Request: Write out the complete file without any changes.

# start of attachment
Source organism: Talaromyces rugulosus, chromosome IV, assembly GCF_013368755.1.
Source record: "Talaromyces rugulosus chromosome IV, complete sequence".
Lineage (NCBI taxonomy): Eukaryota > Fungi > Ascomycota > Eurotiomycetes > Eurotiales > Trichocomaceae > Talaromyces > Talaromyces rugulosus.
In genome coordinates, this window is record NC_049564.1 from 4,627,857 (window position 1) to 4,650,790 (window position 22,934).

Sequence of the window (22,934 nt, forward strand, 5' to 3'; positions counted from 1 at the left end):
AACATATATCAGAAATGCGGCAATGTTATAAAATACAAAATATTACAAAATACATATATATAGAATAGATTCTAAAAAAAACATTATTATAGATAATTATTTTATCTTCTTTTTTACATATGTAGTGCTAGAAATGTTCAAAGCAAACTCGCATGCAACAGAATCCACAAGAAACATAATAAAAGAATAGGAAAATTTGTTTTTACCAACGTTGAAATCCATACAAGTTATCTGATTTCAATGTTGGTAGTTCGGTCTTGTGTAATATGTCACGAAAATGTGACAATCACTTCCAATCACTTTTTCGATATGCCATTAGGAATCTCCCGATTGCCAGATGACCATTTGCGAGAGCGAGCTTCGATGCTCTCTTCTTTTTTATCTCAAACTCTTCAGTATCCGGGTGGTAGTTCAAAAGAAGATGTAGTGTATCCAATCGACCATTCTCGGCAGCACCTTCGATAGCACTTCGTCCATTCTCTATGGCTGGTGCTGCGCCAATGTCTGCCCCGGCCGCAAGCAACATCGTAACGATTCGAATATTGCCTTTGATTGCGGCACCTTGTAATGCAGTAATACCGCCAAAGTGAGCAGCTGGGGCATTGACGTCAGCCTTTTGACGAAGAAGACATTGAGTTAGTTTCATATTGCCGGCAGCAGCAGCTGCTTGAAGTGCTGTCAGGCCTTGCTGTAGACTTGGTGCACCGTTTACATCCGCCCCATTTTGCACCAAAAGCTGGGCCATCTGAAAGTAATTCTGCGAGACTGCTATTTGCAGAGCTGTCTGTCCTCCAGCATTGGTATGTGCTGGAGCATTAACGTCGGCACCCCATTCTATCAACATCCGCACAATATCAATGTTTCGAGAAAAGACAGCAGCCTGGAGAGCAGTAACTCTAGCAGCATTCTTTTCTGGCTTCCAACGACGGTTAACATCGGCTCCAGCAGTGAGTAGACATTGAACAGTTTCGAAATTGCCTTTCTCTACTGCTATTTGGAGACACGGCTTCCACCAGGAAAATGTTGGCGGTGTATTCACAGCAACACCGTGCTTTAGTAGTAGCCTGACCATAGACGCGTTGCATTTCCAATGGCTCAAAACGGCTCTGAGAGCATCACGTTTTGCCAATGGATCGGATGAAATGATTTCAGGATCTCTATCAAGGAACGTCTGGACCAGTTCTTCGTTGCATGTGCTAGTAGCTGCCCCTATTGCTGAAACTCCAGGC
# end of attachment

Source organism: Talaromyces rugulosus, chromosome IV, assembly GCF_013368755.1.
Source record: "Talaromyces rugulosus chromosome IV, complete sequence".
Lineage (NCBI taxonomy): Eukaryota > Fungi > Ascomycota > Eurotiomycetes > Eurotiales > Trichocomaceae > Talaromyces > Talaromyces rugulosus.
In genome coordinates, this window is record NC_049564.1 from 4,627,857 (window position 1) to 4,650,790 (window position 22,934).

Sequence of the window (22,934 nt, forward strand, 5' to 3'; positions counted from 1 at the left end):
AACATATATCAGAAATGCGGCAATGTTATAAAATACAAAATATTACAAAATACATATATATAGAATAGATTCTAAAAAAAACATTATTATAGATAATTATTTTATCTTCTTTTTTACATATGTAGTGCTAGAAATGTTCAAAGCAAACTCGCATGCAACAGAATCCACAAGAAACATAATAAAAGAATAGGAAAATTTGTTTTTACCAACGTTGAAATCCATACAAGTTATCTGATTTCAATGTTGGTAGTTCGGTCTTGTGTAATATGTCACGAAAATGTGACAATCACTTCCAATCACTTTTTCGATATGCCATTAGGAATCTCCCGATTGCCAGATGACCATTTGCGAGAGCGAGCTTCGATGCTCTCTTCTTTTTTATCTCAAACTCTTCAGTATCCGGGTGGTAGTTCAAAAGAAGATGTAGTGTATCCAATCGACCATTCTCGGCAGCACCTTCGATAGCACTTCGTCCATTCTCTATGGCTGGTGCTGCGCCAATGTCTGCCCCGGCCGCAAGCAACATCGTAACGATTCGAATATTGCCTTTGATTGCGGCACCTTGTAATGCAGTAATACCGCCAAAGTGAGCAGCTGGGGCATTGACGTCAGCCTTTTGACGAAGAAGACATTGAGTTAGTTTCATATTGCCGGCAGCAGCAGCTGCTTGAAGTGCTGTCAGGCCTTGCTGTAGACTTGGTGCACCGTTTACATCCGCCCCATTTTGCACCAAAAGCTGGGCCATCTGAAAGTAATTCTGCGAGACTGCTATTTGCAGAGCTGTCTGTCCTCCAGCATTGGTATGTGCTGGAGCATTAACGTCGGCACCCCATTCTATCAACATCCGCACAATATCAATGTTTCGAGAAAAGACAGCAGCCTGGAGAGCAGTAACTCTAGCAGCATTCTTTTCTGGCTTCCAACGACGGTTAACATCGGCTCCAGCAGTGAGTAGACATTGAACAGTTTCGAAATTGCCTTTCTCTACTGCTATTTGGAGACACGGCTTCCACCAGGAAAATGTTGGCGGTGTATTCACAGCAACACCGTGCTTTAGTAGTAGCCTGACCATAGACGCGTTGCATTTCCAATGGCTCAAAACGGCTCTGAGAGCATCACGTTTTGCCAATGGATCGGATGAAATGATTTCAGGATCTCTATCAAGGAACGTCTGGACCAGTTCTTCGTTGCATGTGCTAGTAGCTGCCCCTATTGCTGAAACTCCAGGC